Luke 17:34
I tell you, on that night two people will be in one bed: One will be taken and the other left.
Divine Sovereignty in the Death of MenN. Emmons, D. D.Luke 17:34
Eternal SeparationW. Baxendale.Luke 17:34
One Taken, and the Other LeftBishop Moberly.Luke 17:34
The Great DivisionW. B. Jones, M. A.Luke 17:34
The Advent of the Kingdom and the KingR.M. Edgar Luke 17:20-37
AccidentsW. Clarkson Luke 17:34-36
The one shall be taken, and the other left. And who or what is it that decides which one shall be taken and which left? Events are often occurring which convey to us the impression of -

I. THE LARGE AMOUNT OF ACCIDENT which enters into the fabric of human life. Take, for example, a bad railway accident. How accidental it seems that one man should just miss that train and be saved, and that another should just catch it and be killed; that one should take a seat in the carriage which is crushed, and another in the carriage which is left whole; that one should be sitting exactly where the bent and twisted timber pierced him, and another exactly where no injury was dealt, etc.! It is the same with the battle-field, with the thunderstorm, with the falling house. One is taken, and another left; and the taking of the one and the leaving of the other seems to be pure accident - not the result of reason or forethought, but entirely fortuitous.


1. Of accident in the sense of chance we know there is nothing. Everything is "under law;" and even where there is no law apparent, we are assured, by the exercise of our reason, that there must be the operation of law, though it is out of our sight. In this world of God's, pure chance has not an inch of ground to work upon.

2. There is usually much more play of reason and habit in "accidental events" than seems at first sight. Things result as they do because habit is stronger than judgment, or because foolish men disregard the counsel of the wise; because thoughtful men take the precautions which result in their safety, and because thoughtless men take the action which issues in their suffering or death.

3. The providence of God covers the entire field of human life. May we venture to believe that the hand of God is in the events and issues of life? I think we may.

(1) It is clearly within the range of the activities of an Infinite Being to whom nothing is small as nothing is great.

(2) His Fatherhood would lead him to follow the course of every one of his children with parental interest, and to interpose his hand wherever he saw it was wise to do so.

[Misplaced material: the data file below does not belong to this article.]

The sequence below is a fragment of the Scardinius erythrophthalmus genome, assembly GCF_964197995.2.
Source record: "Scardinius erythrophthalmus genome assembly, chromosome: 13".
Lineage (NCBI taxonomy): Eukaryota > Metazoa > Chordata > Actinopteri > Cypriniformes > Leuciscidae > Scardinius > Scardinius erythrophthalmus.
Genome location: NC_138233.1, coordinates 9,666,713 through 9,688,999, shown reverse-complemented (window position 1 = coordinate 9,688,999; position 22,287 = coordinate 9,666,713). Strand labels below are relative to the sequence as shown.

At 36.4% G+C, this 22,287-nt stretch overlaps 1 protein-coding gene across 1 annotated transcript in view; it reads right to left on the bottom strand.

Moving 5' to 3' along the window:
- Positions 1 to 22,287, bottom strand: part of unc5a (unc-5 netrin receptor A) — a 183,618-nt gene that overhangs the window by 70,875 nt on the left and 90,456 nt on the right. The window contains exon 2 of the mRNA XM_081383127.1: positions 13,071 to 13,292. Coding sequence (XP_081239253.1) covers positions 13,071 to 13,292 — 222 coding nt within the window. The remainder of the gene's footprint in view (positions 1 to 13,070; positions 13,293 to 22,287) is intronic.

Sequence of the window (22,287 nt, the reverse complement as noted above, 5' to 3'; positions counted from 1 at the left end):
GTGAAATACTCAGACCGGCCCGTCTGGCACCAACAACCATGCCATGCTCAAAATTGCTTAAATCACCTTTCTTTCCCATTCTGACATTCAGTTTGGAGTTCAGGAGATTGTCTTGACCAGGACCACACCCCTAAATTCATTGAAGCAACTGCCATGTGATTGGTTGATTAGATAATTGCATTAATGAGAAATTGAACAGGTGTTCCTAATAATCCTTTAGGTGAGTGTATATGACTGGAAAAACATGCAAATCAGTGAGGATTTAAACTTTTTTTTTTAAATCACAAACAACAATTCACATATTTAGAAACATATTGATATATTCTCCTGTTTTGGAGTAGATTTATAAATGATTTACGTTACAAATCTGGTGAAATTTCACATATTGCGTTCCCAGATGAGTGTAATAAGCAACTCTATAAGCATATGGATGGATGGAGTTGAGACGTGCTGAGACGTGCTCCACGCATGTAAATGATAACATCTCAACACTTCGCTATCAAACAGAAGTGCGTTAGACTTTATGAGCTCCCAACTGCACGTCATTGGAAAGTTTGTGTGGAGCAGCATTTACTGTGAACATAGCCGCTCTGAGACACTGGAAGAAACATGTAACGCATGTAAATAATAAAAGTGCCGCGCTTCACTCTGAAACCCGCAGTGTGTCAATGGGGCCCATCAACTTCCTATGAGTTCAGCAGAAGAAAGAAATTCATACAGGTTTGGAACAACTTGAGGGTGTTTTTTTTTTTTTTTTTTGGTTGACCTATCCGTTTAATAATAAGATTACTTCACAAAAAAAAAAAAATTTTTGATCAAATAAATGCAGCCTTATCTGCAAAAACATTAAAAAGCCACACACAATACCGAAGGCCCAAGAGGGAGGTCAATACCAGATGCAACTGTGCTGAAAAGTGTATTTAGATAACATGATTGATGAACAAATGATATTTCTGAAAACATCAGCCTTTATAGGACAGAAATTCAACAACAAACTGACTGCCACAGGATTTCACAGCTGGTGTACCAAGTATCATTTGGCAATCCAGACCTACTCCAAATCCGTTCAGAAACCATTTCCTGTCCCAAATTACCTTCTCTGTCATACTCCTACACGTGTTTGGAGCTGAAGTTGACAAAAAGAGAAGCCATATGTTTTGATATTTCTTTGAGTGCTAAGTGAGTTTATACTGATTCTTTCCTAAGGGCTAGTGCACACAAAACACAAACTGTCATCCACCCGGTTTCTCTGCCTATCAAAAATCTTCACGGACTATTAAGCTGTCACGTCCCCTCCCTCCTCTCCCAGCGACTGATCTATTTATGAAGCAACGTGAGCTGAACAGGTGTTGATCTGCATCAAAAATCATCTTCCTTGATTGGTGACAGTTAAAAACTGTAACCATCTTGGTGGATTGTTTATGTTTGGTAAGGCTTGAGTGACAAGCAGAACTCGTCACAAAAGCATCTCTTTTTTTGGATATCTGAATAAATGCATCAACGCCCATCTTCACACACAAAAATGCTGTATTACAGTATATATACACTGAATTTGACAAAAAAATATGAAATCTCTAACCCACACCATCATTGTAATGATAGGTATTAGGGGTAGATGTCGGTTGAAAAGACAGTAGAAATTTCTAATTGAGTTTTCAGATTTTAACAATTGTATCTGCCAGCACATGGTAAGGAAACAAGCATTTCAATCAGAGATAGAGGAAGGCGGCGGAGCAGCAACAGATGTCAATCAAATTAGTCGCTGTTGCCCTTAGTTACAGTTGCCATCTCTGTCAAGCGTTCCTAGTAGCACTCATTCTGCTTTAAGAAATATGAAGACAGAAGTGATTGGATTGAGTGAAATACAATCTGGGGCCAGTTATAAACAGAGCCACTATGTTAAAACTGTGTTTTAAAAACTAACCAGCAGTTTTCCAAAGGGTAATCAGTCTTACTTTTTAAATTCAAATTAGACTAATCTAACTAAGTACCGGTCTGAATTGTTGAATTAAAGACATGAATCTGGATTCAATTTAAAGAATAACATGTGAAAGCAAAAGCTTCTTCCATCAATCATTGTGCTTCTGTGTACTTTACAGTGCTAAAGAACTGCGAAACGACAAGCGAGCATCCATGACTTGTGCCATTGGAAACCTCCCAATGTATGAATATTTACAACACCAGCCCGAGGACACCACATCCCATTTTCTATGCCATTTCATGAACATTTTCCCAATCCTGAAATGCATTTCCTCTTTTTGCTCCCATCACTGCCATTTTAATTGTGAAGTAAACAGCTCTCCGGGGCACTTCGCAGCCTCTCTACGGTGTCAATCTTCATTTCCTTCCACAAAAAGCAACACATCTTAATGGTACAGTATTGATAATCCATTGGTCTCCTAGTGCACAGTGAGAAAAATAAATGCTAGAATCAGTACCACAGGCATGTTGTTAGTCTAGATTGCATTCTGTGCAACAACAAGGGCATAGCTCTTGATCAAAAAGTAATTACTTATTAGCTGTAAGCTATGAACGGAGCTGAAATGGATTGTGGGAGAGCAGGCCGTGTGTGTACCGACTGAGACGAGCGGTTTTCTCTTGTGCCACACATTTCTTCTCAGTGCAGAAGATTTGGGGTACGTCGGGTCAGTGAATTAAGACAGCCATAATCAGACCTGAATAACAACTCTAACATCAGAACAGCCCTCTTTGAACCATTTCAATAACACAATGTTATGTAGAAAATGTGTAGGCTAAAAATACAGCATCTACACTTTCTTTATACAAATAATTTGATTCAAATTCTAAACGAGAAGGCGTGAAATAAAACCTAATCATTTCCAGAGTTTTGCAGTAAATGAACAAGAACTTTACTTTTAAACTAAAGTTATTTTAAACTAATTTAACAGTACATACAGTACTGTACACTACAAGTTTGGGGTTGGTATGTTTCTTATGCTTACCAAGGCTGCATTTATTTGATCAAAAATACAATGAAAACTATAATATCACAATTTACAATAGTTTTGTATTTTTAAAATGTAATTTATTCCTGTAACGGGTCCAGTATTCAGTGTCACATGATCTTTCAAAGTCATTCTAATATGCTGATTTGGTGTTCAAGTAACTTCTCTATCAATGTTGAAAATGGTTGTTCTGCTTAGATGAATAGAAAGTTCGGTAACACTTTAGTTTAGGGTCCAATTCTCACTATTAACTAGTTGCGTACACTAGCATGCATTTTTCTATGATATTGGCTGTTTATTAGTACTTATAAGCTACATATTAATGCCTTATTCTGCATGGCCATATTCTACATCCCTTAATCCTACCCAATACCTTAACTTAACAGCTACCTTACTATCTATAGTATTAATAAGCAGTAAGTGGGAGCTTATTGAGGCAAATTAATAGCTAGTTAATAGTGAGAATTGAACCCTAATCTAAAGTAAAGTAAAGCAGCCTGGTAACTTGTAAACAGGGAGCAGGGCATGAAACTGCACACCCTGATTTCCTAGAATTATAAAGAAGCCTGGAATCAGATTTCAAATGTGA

(3) Scripture warrants the conclusion: "Precious in the sight of the Lord is the death of his saints;" "The way of man is not in himself; it is not in man that walketh to direct his steps;" "Not a sparrow falleth to the ground without your Father: ye are of more value than many sparrows."

III. THE LARGE MEASURE OF UNCERTAINTY THAT REMAINS AND MUST REMAIN. Human science has introduced many safeguards, but it has also introduced new perils. The "chapter of accidents" is as long as it ever was in the contemporary history of mankind. God is supreme, but he lets many things happen we should antecedently have supposed he would step in to prevent; he lets good men take the consequence of their mistakes; he permits the very holy and the very useful to be overtaken by sad misfortunes and even by fatal calamities. We cannot guarantee the future; we cannot ensure prosperity, health, friends, reputation, long life. To one that seems to be heir to all these good things they will fall; to another who seems equally likely to inherit them they will be denied: one is taken, the other left. Therefore let us turn to -

IV. THE ONE GOOD THING ON WHICH WE CAN ABSOLUTELY COUNT. There is "a good part which shall not be taken away." This is a Christian character; its foundations are laid in repentance and faith; it is built up of reverent study, of worship, of the obedience of love. Its glory is in resemblance to Jesus Christ himself. This is within every man's reach, and it cannot be taken; it must be left. He who secures that is safe for ever. No accident can rob him of his heritage. His treasure and himself are immovable; for "he that doeth the will of God abideth for ever." - C.

The one shall be taken, and the other shall be left.